Mr. Goodnow to Mr. Cridler.

No. 287.]

Sir: I received your telegram of July 23 on the 24th. As therein directed, I called on His Excellency Li Hung Chang on July 24 and wired you as follows:1

As you will note, I took down in writing the first part of the above telegram. It seemed to me that there were two important points in it, and I read to him in Chinese twice as the message which I would send home. Vice-Consul-General Hykes was with me as my interpreter, and Earl Li had present Marquis Tseng and Dr. Mark. Earl Li was positive that the Boxers and rebellious troops can be at any time stopped by the Chinese Government. This I asked him three or four times in different ways. When he said to me that the ministers were safe, I asked him who was included in that statement. He answered “the ministers.” I asked him, “What about the women and children, preachers and teachers, customs people and guards?” He answered, “I know nothing about those people; they are unimportant.” I told him that we could not consider them unimportant, and the mere delivery of the ministers would not settle the whole matter. He replied that from the Chinese standpoint others than the ministers do not count. * * *

He sent to me on the 29th and I wired you on that date, “Li asks answer my telegram 24th.”

On July 31 I received the following telegram from you:

This Government will not enter into any arrangement regarding disposition or treatment of legation without first having free communication with Minister Conger. Responsibility for their protection rests upon Chinese Government. Power to deliver to Tientsin presupposes power to protect and to open communication. This is insisted on. Hay.

[Page 263]

I called on Earl Li on that date and wired you as follows:

Delivered message Li to-day. He dictated question, “If free communication is established between ministers and their Governments, will America arrange that allies will not advance on Pekin pending negotiations?” Says if unfavorable answer he will have nothing more to say. Says he to-day wired Tsungli Yamen give minister my cipher message. Expects answer in eight days.

When I read him your message, of which I gave him a copy in Chinese, he said it was what he expected, and at once asked me to send you the question, which I did, as dictated by him.

I told him that the same principle seemed to be involved in it, but he said he desired it to go to you, as he had nothing more to say if the answer was unfavorable. He talked a good deal on the line that now was the opportunity for America to show her friendship. I told him that while the friendship of the Americans to the Chinese people was undoubted, yet the Chinese Government, by imprisoning the minister and threatening his life and threatening the lives of a large number of Americans, had put itself in a very unfriendly attitude and could hardly expect friendly intervention by America while that attitude continued. He said that he was convinced that free communication would be allowed to the ministers within a few days. I then told him of the formal refusal of the Tsungli Yamen to me to deliver my message to Minister Conger. He knew of this and said that he greatly deprecated such refusal and had wired the yamen urging them to deliver my message and return to me whatever message Minister Conger might choose to give, whether in cipher or in plain words. He then maintained that he could not get a reply under eight days.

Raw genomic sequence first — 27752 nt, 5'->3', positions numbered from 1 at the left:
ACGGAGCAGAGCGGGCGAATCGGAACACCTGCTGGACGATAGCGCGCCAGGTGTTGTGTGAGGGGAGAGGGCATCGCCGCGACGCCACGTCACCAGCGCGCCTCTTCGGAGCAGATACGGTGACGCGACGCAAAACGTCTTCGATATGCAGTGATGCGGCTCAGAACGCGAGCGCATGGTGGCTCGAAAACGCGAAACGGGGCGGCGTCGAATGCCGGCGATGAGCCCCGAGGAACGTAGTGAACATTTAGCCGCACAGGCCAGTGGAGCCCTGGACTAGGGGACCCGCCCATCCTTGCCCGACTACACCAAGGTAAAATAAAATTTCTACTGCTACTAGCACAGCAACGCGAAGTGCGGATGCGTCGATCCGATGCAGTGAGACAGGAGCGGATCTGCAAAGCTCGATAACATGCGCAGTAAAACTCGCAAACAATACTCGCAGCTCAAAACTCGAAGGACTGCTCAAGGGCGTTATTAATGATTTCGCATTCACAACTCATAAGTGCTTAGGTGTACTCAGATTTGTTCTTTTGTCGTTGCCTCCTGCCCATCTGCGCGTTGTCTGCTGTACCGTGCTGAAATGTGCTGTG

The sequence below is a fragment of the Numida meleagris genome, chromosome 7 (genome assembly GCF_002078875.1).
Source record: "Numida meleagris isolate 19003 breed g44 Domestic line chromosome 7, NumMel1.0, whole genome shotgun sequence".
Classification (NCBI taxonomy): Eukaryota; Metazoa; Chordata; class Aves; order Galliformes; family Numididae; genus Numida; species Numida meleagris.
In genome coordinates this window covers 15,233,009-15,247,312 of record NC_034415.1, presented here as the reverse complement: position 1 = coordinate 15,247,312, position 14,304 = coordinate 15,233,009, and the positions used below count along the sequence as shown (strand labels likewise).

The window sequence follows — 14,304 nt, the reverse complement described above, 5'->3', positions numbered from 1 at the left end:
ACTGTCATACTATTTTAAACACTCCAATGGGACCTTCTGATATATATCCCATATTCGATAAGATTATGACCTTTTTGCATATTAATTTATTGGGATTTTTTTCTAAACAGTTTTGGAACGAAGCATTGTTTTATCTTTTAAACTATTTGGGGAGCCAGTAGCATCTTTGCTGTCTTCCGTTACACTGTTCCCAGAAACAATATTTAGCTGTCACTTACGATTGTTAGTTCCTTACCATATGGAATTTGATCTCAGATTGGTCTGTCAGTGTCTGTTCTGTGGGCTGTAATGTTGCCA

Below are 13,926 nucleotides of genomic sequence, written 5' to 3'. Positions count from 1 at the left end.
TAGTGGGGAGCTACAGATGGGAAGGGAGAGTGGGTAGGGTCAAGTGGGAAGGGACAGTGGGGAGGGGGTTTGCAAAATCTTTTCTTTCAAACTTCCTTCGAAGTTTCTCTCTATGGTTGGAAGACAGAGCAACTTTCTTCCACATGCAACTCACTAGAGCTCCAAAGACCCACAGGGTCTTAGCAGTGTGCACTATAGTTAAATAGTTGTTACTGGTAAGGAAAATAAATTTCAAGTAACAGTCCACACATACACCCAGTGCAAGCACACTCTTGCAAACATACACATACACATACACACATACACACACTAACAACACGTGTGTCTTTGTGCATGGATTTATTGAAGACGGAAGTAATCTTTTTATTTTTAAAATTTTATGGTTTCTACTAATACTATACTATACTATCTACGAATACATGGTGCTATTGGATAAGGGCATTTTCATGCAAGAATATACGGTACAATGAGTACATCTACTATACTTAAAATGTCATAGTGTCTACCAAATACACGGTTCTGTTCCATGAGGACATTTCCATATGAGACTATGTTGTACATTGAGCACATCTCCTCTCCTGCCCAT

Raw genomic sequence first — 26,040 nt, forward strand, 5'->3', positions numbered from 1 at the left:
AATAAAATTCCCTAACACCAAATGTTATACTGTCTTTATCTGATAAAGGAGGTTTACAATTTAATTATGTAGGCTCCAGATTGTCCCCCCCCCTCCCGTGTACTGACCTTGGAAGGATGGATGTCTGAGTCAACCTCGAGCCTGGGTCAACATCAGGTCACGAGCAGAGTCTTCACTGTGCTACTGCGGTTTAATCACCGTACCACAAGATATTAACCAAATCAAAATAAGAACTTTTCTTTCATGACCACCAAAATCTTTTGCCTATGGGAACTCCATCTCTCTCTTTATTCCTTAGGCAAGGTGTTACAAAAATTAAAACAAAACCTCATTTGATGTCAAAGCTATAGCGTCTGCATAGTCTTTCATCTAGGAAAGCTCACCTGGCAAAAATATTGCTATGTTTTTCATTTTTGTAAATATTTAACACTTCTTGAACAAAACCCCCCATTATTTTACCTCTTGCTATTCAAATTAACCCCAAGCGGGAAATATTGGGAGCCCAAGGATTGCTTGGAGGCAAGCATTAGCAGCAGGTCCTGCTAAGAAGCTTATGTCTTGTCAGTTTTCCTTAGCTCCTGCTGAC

I to-day received the Secretary’s message, as follows:

I do not think it expedient to submit the proposition of Earl Li to the other powers. Free communication with our representatives in Pekin is demanded as a matter of absolute right and not as a favor. Since the Chinese Government admits that it possesses the power to give communication, it puts itself in an unfriendly attitude by denying it. No negotiations seem advisable until the Chinese Government shall have put the diplomatic representatives of the powers in full and free communication with their respective Governments and removed all danger to their lives and liberty. We would urge Earl Li earnestly to advise the Imperial authorities of China to place themselves in friendly communication and cooperation with the relief expedition. They are assuming a heavy responsibility in acting otherwise. Hay.

And my reply of August 2:

Delivered your message Li. Says Tsungli Yamen wired him they are seriously considering his proposition to send ministers Tientsin.

When I gave him your message he made no reply at all, but said that he had good news for me, viz, that the Throne was seriously considering his proposal to send the ministers to Tientsin. I asked him if it had been decided to send them, or if only the ways and means were under discussion. He answered that the Tsungli Yamen was now considering the practicability of sending the numerous foreigners safely through the region from Pekin to Tientsin, which, he said, was thickly infested with the Boxers. If it was decided practicable to send them, then they would seriously consider the advisability of sending them. * * * I urged upon him the absolute necessity of following your advice. He gave me no indication of his further intentions. He blames the missionaries for the trouble and made a number of statements regarding missionary methods. * * *

This morning (August 3) Li has returned to Comte de Bezaure, French consul-general, a message which the latter had given him in [Page 264] plain French for M. Pichon. In regard to this Li wrote that it had been decided that no messages would now be given to the ministers, as the foreigners were advancing from Tientsin toward Pekin. This letter is more openly hostile than anything Li has said before, although he continually laid stress on the undesirability of an advance on Pekin.

  1. Printed ante.